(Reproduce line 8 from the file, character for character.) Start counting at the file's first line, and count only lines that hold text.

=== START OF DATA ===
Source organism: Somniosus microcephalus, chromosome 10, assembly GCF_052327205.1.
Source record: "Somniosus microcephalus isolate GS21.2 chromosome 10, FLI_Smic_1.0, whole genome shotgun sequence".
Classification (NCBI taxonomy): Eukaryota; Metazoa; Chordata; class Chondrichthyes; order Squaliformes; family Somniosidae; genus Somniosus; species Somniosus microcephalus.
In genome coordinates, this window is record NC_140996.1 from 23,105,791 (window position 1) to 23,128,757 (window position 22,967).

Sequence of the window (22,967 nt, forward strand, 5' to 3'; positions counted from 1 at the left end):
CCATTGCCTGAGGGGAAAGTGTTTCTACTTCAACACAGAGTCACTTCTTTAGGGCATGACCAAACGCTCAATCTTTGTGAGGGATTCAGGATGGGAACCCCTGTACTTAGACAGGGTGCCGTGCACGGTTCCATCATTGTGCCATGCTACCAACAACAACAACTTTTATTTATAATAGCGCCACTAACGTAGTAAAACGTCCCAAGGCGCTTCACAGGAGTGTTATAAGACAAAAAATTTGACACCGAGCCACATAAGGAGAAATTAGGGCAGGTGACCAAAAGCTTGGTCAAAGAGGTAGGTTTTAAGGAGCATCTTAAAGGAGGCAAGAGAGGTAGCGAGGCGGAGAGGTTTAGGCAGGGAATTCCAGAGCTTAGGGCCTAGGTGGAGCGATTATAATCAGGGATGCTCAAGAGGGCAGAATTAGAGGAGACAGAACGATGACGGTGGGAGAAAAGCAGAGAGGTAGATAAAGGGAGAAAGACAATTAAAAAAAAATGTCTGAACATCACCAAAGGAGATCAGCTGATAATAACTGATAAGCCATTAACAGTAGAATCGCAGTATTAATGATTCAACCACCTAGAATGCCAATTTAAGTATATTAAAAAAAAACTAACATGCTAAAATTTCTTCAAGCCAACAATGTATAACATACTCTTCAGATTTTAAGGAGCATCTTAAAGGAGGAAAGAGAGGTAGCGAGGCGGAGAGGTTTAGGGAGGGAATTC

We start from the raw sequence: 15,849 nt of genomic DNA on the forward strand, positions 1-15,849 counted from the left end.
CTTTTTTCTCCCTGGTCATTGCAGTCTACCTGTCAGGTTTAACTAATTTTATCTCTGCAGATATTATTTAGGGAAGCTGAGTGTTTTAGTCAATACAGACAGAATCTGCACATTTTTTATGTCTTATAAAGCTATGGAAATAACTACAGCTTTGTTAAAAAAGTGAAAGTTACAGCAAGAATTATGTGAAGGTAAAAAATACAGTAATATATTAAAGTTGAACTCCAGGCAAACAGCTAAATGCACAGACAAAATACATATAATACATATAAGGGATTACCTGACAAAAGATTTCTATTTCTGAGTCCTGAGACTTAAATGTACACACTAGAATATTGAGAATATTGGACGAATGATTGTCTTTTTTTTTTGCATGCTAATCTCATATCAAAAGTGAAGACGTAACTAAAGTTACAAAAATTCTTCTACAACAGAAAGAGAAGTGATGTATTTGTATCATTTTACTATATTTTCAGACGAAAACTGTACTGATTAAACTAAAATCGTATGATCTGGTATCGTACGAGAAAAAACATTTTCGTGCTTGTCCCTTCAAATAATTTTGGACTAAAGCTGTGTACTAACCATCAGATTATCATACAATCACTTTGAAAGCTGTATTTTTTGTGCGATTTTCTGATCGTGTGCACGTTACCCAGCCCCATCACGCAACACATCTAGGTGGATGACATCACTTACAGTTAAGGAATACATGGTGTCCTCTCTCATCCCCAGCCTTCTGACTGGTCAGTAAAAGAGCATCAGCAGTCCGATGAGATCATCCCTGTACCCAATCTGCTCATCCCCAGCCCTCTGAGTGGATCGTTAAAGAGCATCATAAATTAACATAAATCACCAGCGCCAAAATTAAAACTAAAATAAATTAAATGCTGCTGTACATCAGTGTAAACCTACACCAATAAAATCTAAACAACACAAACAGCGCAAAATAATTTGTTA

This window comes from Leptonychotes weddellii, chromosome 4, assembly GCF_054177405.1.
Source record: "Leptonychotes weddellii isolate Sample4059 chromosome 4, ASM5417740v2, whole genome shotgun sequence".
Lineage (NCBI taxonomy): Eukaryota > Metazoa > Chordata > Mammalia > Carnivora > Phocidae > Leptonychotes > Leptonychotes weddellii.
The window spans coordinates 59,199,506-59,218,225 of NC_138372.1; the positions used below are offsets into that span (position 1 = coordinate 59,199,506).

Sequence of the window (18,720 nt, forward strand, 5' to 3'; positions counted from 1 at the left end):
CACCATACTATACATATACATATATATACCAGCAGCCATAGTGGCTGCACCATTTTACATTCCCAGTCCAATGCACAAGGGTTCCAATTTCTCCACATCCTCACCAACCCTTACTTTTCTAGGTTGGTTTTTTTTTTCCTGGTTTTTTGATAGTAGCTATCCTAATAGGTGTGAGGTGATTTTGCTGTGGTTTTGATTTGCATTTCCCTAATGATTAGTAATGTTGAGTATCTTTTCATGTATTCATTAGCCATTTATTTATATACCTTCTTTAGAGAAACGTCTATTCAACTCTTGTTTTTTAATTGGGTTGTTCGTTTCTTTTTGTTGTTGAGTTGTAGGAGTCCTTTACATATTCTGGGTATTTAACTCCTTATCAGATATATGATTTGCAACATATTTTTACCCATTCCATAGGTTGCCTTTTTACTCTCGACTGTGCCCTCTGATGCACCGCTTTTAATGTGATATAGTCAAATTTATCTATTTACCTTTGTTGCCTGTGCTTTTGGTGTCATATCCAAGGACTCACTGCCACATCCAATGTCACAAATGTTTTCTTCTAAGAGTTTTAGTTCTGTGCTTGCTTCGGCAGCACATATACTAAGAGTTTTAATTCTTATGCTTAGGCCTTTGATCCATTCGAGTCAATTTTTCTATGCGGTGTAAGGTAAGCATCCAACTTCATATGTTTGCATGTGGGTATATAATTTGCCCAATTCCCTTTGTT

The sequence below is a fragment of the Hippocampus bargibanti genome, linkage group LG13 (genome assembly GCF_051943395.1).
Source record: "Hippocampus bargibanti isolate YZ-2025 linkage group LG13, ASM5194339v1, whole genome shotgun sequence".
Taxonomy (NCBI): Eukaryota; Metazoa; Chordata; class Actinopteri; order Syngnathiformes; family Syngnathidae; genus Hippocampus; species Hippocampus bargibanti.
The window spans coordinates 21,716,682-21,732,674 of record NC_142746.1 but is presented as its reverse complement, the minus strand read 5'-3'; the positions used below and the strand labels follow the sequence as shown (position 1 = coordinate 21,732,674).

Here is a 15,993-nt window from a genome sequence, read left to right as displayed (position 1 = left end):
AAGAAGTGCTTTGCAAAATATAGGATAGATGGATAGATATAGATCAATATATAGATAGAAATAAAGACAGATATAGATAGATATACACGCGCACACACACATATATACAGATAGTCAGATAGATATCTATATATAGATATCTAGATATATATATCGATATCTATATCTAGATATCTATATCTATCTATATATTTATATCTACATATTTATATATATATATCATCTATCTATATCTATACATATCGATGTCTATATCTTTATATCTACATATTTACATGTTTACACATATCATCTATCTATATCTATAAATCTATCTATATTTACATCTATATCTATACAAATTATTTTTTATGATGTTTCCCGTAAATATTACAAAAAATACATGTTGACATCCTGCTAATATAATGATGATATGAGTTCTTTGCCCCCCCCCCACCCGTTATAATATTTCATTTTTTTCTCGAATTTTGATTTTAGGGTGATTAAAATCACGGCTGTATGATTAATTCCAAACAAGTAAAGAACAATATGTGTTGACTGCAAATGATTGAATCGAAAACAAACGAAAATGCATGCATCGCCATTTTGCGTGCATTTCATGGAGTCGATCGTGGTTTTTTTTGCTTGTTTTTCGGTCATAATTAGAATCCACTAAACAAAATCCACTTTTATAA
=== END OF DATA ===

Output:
CTTTTTTCTCCCTGGTCATTGCAGTCTACCTGTCAGGTTTAACTAATTTTATCTCTGCAGATATTATTTAGGGAAGCTGAGTGTTTTAGTCAATACAGACAGAATCTGCACATTTTTTATGTCTTATAAAGCTATGGAAATAACTACAGCTTTGTTAAAAAAGTGAAAGTTACAGCAAGAATTATGTGAAGGTAAAAAATACAGTAATATATTAAAGTTGAACTCCAGGCAAACAGCTAAATGCACAGACAAAATACATATAATACATATAAGGGATTACCTGACAAAAGATTTCTATTTCTGAGTCCTGAGACTTAAATGTACACACTAGAATATTGAGAATATTGGACGAATGATTGTCTTTTTTTTTTGCATGCTAATCTCATATCAAAAGTGAAGACGTAACTAAAGTTACAAAAATTCTTCTACAACAGAAAGAGAAGTGATGTATTTGTATCATTTTACTATATTTTCAGACGAAAACTGTACTGATTAAACTAAAATCGTATGATCTGGTATCGTACGAGAAAAAACATTTTCGTGCTTGTCCCTTCAAATAATTTTGGACTAAAGCTGTGTACTAACCATCAGATTATCATACAATCACTTTGAAAGCTGTATTTTTTGTGCGATTTTCTGATCGTGTGCACGTTACCCAGCCCCATCACGCAACACATCTAGGTGGATGACATCACTTACAGTTAAGGAATACATGGTGTCCTCTCTCATCCCCAGCCTTCTGACTGGTCAGTAAAAGAGCATCAGCAGTCCGATGAGATCATCCCTGTACCCAATCTGCTCATCCCCAGCCCTCTGAGTGGATCGTTAAAGAGCATCATAAATTAACATAAATCACCAGCGCCAAAATTAAAACTAAAATAAATTAAATGCTGCTGTACATCAGTGTAAACCTACACCAATAAAATCTAAACAACACAAACAGCGCAAAATAATTTGTTA